French artist Camille Pissarro’s (1830 - 1903)"Self-Portrait (Camille Pissarro, par lui-meme)," c. 1890. Rosenwald Collection. (Courtesy National Gallery of Art/Courtesy National Gallery of Art)

Online visitors seeking details about the National Gallery of Art’s highlight sculpture “Little Dancer Aged Fourteen” — the subject of both a recent exhibition at the gallery and a Kennedy Center musical — encounter two options if they search by the artist’s name. A drop-down menu suggests either “Edgar Degas” or “Hilaire-Germain-Edgar Degas.” Clicking on either yields the same page, but it raises a question about the lack of consistency.

Across town at the Phillips Collection, wall texts accompanying the four Degas paintings on display identify the artist as Hilaire-Germain-Edgar Degas. The Phillips also uses the full names of Jean-Baptiste Siméon Chardin and Ferdinand-Victor-Eugène Delacroix alongside their paintings, but curiously it truncates several other artists’ names, including Ignace-Henri-Jean-Theodore Fantin-Latour, Jacob Abraham Camille Pissarro, Morris Louis Bernstein, Pieter Cornelis Mondriaan, and Wassily Wassilyevich Kandinsky. And a description plastered to the wall outside the museum’s renowned Rothko room nowhere mentions the artist’s given name: Marcus Rothkovitch.

Degas’s full name (he was born De Gas, incidentally) may prove a mouthful for museum visitors who don’t speak French. But referring only to “Camille Pissarro” and “Mark Rothko” can deprive viewers of the chance to contemplate the ways that the Jewish traditions that begat both artists impacted their lives and works, says Ori Soltes, a lecturer in art history, philosophy, and theology at Georgetown University and author of several books on Jewish art, including “Fixing the World: Jewish American Painters in the Twentieth Century.”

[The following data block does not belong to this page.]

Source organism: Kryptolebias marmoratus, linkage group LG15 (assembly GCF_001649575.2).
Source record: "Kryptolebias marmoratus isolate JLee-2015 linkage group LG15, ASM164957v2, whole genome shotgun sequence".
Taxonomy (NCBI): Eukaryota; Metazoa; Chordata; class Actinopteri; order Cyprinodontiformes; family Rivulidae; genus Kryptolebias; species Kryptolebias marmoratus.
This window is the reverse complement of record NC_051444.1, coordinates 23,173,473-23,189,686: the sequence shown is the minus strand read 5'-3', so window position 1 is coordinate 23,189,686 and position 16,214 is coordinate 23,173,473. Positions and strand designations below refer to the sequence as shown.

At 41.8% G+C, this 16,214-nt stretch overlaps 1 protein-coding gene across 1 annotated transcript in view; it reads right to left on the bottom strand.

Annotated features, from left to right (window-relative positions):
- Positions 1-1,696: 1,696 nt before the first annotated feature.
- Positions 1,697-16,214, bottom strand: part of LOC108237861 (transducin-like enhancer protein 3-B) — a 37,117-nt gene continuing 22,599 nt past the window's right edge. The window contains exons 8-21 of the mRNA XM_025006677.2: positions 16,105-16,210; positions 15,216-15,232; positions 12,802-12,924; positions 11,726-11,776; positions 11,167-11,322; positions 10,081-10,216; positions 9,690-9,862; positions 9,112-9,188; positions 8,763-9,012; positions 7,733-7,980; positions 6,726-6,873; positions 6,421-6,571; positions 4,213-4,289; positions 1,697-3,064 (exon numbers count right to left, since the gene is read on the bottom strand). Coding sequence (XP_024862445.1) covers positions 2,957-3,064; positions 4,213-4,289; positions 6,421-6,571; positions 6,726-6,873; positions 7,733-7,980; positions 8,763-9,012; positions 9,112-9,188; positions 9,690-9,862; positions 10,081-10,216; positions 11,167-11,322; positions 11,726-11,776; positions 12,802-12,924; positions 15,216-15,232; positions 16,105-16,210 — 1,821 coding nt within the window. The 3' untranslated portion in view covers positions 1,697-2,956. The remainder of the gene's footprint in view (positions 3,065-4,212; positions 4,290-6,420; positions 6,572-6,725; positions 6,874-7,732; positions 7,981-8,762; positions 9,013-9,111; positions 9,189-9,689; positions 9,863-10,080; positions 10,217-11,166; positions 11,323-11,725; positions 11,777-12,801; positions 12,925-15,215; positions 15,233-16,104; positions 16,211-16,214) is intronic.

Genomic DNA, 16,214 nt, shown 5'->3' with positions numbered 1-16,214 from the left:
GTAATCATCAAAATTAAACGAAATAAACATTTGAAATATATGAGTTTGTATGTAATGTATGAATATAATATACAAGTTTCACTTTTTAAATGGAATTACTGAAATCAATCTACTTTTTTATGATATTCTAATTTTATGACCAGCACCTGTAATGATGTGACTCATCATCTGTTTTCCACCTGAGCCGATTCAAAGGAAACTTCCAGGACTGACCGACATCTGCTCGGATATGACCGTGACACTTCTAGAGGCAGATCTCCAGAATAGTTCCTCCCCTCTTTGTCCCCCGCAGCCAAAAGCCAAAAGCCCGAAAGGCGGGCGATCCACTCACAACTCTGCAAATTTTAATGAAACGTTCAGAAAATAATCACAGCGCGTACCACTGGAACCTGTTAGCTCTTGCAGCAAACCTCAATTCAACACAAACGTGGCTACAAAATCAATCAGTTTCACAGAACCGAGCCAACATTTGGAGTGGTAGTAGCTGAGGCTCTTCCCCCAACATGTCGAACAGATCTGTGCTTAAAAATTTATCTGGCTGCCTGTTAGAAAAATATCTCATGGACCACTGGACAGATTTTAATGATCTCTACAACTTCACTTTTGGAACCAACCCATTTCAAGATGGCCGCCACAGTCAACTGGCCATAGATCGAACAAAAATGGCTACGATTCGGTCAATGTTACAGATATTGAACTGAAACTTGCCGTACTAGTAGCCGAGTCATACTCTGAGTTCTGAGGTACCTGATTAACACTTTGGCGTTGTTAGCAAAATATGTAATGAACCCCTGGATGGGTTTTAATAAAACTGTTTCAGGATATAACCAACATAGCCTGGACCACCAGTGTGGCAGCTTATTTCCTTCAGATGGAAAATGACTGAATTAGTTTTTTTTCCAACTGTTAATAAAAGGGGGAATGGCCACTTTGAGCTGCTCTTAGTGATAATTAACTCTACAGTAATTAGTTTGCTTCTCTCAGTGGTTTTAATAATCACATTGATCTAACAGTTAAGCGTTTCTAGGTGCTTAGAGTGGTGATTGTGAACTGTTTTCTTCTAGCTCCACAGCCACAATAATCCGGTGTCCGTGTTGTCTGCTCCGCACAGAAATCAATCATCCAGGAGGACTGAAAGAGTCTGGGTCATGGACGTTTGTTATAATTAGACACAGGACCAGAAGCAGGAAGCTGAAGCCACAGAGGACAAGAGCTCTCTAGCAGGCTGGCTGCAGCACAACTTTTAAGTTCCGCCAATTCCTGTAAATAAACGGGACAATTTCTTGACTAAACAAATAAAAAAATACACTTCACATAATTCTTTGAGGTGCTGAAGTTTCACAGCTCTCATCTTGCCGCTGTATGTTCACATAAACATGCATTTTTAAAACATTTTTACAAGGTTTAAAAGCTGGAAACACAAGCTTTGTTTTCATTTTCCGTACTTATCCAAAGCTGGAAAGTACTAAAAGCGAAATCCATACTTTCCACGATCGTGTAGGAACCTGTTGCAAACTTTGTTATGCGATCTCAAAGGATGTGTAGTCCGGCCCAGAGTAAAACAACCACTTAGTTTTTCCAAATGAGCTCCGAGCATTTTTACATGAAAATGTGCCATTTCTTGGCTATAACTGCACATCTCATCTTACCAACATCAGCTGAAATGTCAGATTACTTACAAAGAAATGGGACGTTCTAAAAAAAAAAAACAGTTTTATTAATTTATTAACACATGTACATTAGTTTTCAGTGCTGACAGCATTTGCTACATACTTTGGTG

Not only would colleagues say “There goes Moses with the Tablets of the Law” when the bearded Pissarro strolled down the Champs-Elysees, but Renoir notoriously criticized “that Israelite Pissarro” for welcoming young artists into the Impressionist fold. That, and the painter’s lack of a definitive style, which made him “a kind of aesthetic wanderer through the diaspora of artistic possibilities,” means that a “Jewish subconscious” impinged on Pissarro’s art, even though he never set foot in a synagogue as an adult, according to Soltes.

And Rothko, Soltes says, was clearly aware of the horrors of World War II even if historians have viewed abstract expressionism in purely aesthetic terms. “Artists cannot not be aware of the world around them,” Soltes says. “The abstract expressionists were not painting in a void, in the decade after Auschwitz and Hiroshima.” Further, Barnett Newman, Adolph Gottlieb and Rothko often met in their studios to discuss, at length, how they, as Jewish artists, fit into a larger historical mosaic and how they ought to respond to the Holocaust.